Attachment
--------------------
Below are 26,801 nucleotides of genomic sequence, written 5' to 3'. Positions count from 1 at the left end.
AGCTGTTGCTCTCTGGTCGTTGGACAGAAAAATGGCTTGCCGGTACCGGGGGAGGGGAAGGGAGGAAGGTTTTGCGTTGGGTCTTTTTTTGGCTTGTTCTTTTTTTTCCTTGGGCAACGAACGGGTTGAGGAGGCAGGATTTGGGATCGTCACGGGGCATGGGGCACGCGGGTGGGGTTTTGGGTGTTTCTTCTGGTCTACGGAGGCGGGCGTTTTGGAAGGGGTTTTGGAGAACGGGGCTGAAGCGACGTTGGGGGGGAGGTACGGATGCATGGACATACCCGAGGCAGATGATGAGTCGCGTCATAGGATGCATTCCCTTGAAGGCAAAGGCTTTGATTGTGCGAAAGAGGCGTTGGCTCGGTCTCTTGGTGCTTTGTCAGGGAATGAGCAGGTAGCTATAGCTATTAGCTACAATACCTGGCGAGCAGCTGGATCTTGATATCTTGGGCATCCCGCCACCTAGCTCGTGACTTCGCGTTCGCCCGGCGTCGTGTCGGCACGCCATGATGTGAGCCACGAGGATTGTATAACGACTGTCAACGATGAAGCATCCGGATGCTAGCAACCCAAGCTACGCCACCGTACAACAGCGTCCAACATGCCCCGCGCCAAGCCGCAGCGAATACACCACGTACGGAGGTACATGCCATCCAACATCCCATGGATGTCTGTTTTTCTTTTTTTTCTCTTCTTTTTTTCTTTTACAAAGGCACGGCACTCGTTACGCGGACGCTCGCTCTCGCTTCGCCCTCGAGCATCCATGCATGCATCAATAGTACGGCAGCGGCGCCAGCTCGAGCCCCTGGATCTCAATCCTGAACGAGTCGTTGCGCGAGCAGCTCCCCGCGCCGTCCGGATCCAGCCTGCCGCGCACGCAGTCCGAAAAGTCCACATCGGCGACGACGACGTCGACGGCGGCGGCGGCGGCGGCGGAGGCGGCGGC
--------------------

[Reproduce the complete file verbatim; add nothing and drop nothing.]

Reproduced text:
Below are 26,801 nucleotides of genomic sequence, written 5' to 3'. Positions count from 1 at the left end.
AGCTGTTGCTCTCTGGTCGTTGGACAGAAAAATGGCTTGCCGGTACCGGGGGAGGGGAAGGGAGGAAGGTTTTGCGTTGGGTCTTTTTTTGGCTTGTTCTTTTTTTTCCTTGGGCAACGAACGGGTTGAGGAGGCAGGATTTGGGATCGTCACGGGGCATGGGGCACGCGGGTGGGGTTTTGGGTGTTTCTTCTGGTCTACGGAGGCGGGCGTTTTGGAAGGGGTTTTGGAGAACGGGGCTGAAGCGACGTTGGGGGGGAGGTACGGATGCATGGACATACCCGAGGCAGATGATGAGTCGCGTCATAGGATGCATTCCCTTGAAGGCAAAGGCTTTGATTGTGCGAAAGAGGCGTTGGCTCGGTCTCTTGGTGCTTTGTCAGGGAATGAGCAGGTAGCTATAGCTATTAGCTACAATACCTGGCGAGCAGCTGGATCTTGATATCTTGGGCATCCCGCCACCTAGCTCGTGACTTCGCGTTCGCCCGGCGTCGTGTCGGCACGCCATGATGTGAGCCACGAGGATTGTATAACGACTGTCAACGATGAAGCATCCGGATGCTAGCAACCCAAGCTACGCCACCGTACAACAGCGTCCAACATGCCCCGCGCCAAGCCGCAGCGAATACACCACGTACGGAGGTACATGCCATCCAACATCCCATGGATGTCTGTTTTTCTTTTTTTTCTCTTCTTTTTTTCTTTTACAAAGGCACGGCACTCGTTACGCGGACGCTCGCTCTCGCTTCGCCCTCGAGCATCCATGCATGCATCAATAGTACGGCAGCGGCGCCAGCTCGAGCCCCTGGATCTCAATCCTGAACGAGTCGTTGCGCGAGCAGCTCCCCGCGCCGTCCGGATCCAGCCTGCCGCGCACGCAGTCCGAAAAGTCCACATCGGCGACGACGACGTCGACGGCGGCGGCGGCGGCGGCGGAGGCGGCGGC